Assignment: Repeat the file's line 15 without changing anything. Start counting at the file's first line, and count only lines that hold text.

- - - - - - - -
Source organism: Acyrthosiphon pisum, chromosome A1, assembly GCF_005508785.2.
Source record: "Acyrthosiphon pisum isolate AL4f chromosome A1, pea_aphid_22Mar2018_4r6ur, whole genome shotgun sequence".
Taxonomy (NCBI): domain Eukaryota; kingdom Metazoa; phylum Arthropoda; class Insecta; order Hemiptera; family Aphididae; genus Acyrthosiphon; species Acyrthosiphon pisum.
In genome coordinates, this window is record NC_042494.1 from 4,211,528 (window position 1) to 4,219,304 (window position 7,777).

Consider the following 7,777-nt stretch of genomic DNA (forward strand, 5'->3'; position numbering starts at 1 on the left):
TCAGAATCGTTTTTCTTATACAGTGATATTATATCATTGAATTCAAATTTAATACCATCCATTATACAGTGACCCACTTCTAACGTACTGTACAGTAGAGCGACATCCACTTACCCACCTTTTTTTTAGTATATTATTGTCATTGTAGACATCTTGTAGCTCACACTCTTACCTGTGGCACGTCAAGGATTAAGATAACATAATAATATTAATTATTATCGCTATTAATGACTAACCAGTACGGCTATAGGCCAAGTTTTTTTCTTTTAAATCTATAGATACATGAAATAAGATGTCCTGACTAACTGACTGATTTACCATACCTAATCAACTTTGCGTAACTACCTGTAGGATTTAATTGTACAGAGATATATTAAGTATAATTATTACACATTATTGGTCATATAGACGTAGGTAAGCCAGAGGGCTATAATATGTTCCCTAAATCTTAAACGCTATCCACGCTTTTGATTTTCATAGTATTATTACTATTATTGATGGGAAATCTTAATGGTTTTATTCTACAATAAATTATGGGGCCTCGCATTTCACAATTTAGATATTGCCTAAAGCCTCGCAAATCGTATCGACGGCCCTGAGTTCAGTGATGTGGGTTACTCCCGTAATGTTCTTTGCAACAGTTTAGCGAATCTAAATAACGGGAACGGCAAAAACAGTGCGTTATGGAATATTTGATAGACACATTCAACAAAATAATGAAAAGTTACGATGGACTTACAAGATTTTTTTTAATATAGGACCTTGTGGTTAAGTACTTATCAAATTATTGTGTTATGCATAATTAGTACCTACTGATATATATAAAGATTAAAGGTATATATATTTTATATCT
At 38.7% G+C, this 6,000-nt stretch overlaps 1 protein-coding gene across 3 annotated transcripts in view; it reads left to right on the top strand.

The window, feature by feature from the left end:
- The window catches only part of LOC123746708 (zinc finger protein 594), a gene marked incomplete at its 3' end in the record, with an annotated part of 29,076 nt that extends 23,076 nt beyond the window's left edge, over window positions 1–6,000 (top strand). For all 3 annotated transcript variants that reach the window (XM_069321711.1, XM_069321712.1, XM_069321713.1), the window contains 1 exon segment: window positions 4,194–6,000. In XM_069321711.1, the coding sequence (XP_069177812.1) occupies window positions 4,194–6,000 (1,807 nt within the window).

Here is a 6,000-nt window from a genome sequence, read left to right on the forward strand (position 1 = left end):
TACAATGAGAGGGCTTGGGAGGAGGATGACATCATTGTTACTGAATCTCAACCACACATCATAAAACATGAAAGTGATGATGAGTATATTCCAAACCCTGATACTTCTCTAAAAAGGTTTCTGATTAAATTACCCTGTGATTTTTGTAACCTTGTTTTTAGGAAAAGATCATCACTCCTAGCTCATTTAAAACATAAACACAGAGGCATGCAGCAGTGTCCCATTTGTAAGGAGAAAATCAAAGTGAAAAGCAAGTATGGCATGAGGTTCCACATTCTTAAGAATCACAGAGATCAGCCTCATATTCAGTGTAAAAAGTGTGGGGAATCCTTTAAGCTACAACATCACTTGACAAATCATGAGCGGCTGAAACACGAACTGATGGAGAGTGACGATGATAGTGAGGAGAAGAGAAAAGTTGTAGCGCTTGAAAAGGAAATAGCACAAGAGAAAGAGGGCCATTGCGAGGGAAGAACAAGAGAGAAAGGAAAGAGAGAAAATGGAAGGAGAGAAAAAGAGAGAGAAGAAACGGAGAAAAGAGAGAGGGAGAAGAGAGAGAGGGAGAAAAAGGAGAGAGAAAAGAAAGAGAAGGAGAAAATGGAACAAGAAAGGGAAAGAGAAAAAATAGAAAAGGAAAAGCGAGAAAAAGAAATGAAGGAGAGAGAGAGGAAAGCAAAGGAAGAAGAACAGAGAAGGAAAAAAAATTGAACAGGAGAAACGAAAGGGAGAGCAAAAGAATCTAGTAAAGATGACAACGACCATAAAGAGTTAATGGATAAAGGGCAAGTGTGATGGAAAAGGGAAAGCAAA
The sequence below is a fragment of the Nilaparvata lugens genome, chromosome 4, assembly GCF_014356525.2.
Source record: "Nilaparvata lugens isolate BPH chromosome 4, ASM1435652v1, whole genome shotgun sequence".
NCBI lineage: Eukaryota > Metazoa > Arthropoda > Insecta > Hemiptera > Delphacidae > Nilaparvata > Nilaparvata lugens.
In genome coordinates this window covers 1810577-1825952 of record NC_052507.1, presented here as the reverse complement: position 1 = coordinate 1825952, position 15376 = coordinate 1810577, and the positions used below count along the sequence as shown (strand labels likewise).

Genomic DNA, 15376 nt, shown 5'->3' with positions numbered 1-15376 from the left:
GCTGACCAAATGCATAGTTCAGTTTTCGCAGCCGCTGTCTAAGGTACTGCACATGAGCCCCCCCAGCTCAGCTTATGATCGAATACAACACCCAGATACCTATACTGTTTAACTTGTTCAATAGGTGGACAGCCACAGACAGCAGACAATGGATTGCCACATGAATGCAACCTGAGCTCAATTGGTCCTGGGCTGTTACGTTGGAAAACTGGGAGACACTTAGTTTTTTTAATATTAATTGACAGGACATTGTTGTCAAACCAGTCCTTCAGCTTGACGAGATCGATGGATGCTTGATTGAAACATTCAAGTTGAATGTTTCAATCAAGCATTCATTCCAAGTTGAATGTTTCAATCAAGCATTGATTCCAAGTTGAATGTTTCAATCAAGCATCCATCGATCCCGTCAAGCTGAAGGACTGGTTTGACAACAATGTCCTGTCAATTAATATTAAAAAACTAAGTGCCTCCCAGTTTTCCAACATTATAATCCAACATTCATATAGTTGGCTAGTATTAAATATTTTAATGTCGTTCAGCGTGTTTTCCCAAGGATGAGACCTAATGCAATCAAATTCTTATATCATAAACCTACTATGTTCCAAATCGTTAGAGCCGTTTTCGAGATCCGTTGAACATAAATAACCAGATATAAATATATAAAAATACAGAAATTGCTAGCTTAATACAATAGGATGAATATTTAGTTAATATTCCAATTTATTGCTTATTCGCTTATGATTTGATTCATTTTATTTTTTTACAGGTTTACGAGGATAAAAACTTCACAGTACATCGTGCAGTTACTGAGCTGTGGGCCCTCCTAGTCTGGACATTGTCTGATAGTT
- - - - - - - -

In genome coordinates this window covers 1810577-1825952 of record NC_052507.1, presented here as the reverse complement: position 1 = coordinate 1825952, position 15376 = coordinate 1810577, and the positions used below count along the sequence as shown (strand labels likewise).